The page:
The Mind Follows the Body, the Body Follows the Mind

The word ‘health’ gets thrown around a lot, and for most people, they think it means hours in the gym to try and get that KK booty. But real health, the kind that actually improves our lives, begins with our internal dialogue, or self-talk. Before you can make any changes in your life you need to understand one thing- we talk to ourselves A LOT. More than 70% of the conversations you have in life are with that little voice upstairs. So first things first- you have to get that right.

To improve on your self-talk, practice by talking to others more positively! It’s a simple game, heck even smiling as you walk past someone in the street can be enough to lift your mood, and allow you to more fully engage in your choices. With simple physical gestures like this, you can improve your mental game. Being proud of yourself is incredibly rewarding- and in turn, you’ll continue this positive feedback loop! 

Second, remember that we are all human, and we are all here to learn. But to that effect we ask- when was the last time you did something new, for you? When was the last time you left your bubble, or ‘comfort zone’ as it is often called, and tried something different?

What are you missing out on, by not taking that chance?

Practicing your self awareness isn’t all yoga and meditation. If you want to improve your mental clarity, self-talk, and ultimately self-love, you have to push your own boundaries. You have to chase that feeling of achievement, and the satisfaction that comes from the journey. In doing so you help your mind and your body to practice and form new patterns and behaviors. It’s about making a choice- any choice- for you! 

Push your limits to increase your mental stamina

Practice pushing your boundaries, regardless of whether they’re physical or mental!

Don’t Forget to Breathe

Like all things in life, these changes won’t come quickly or easily. They are skills and lessons to be practiced– yes, that means more than once- and in doing so you will slowly build up a new skill set and tolerance to uncomfortable situations.

We did, however, promise that you could improve a wide range of things in your life in just 10 minutes per day, and it all begins with the breath. 

Sure, you’ve heard of meditation. You know it makes you focus on breathing, and the health benefits are shouted from rooftops the world over, but what many practitioners fail to explain is the how. 

We have been breathing since we escaped the womb. It’s the first thing we know how to do, and we don’t even control it. But meditation takes something that is unconscious and requires us to pay attention to it. To be conscious of it. Sounds pretty similar to what we’re trying to achieve in practicing and creating new habits, right? To become aware of our choices, and consciously make better ones, for ourselves?

Yes, focusing on the breath can help to quiet the mind. But the true power in a meditative practice is the flexing of these mental muscles. To bring your awareness and your focus back to an unconscious action, and then to take action. In as little as 10 minutes per day, meditating can help to build this resilience, reduce our blood pressure, improve positivity and build the skills it takes to make better choices for the rest of your life!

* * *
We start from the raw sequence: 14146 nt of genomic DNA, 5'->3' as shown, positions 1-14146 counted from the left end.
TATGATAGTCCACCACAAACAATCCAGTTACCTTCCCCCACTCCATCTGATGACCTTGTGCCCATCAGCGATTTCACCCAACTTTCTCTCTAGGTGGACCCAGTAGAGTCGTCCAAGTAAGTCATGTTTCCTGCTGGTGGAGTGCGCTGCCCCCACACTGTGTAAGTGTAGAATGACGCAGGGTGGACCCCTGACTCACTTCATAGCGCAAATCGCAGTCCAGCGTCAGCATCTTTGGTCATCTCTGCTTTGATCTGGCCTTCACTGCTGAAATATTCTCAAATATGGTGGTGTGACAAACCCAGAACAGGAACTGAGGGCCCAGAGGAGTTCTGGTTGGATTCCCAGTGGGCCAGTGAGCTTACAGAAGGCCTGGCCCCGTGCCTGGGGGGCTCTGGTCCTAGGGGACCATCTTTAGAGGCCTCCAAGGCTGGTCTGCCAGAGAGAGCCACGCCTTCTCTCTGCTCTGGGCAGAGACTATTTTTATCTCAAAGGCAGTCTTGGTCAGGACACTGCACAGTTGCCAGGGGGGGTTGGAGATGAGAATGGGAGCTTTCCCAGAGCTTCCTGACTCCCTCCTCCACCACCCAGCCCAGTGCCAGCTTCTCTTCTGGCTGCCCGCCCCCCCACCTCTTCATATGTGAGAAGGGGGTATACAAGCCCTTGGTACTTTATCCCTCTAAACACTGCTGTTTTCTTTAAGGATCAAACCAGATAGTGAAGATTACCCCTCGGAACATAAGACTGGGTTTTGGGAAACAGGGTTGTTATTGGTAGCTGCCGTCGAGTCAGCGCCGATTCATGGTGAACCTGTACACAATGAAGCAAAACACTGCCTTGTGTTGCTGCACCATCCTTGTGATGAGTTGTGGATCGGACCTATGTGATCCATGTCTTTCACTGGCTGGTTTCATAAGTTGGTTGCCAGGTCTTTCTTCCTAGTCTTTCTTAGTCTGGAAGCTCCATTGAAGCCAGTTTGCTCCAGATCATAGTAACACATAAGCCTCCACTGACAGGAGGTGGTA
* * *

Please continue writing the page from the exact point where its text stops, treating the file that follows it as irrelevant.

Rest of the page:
That doesn’t mean you need to light incense and sit in horribly uncomfortable positions- you are not a monk. But if you can’t take 10 minutes- literally 0.007% of your day– to make time for yourself, to sit and just breath, how can you expect to change anything else? 

Like learning to walk, or ride a bike, learning to meditate takes practice!

Ready to Cultivate Better Thinking, and Practice Better Habits?

At TurnFit we can help you to get started on this journey and affect positive changes in your life- from the comfort of your own lounge room. With a range of easy to understand online courses and a team that will always go above and beyond to make sure you are comfortable, we can help you to kickstart your health and wellness goals, and maintain them for the rest of your life.

To get started, or for more information simply email info@turnfit.ca and we’ll work on building these skills, together. 

How To Manage Stress

By | Community Of Experts, Stress

How does stress affect women. Stress is a big that promotes weight gain.
What happens is cortisol loves fat cells especially around the waist. It goes into those fat cells and then tries to replicate itself, on top of that it attracts estrogen and that starts to replicate too. 

So how to you lower stress and cortisol levels?

Some quick tips are:

Learn how to belly breath instead of chest breathing. Did you know that if you are chest breathing often you are in fight or flight mode. When this happens, muscles that usually should be relaxed start to tighten and tense up in not a good way.

With David Turnbull, TurnFit Personal Trainers LTD, 3311 W Broadway & 4055 Cambie St, Vancouver BC, https://TurnFit.ca
&
Dr Sonya Jensen – Divine Elements Naturopathic Clinic, 2689 W Broadway, Vancouver, BC V6K 2G2, https://divineelements.ca/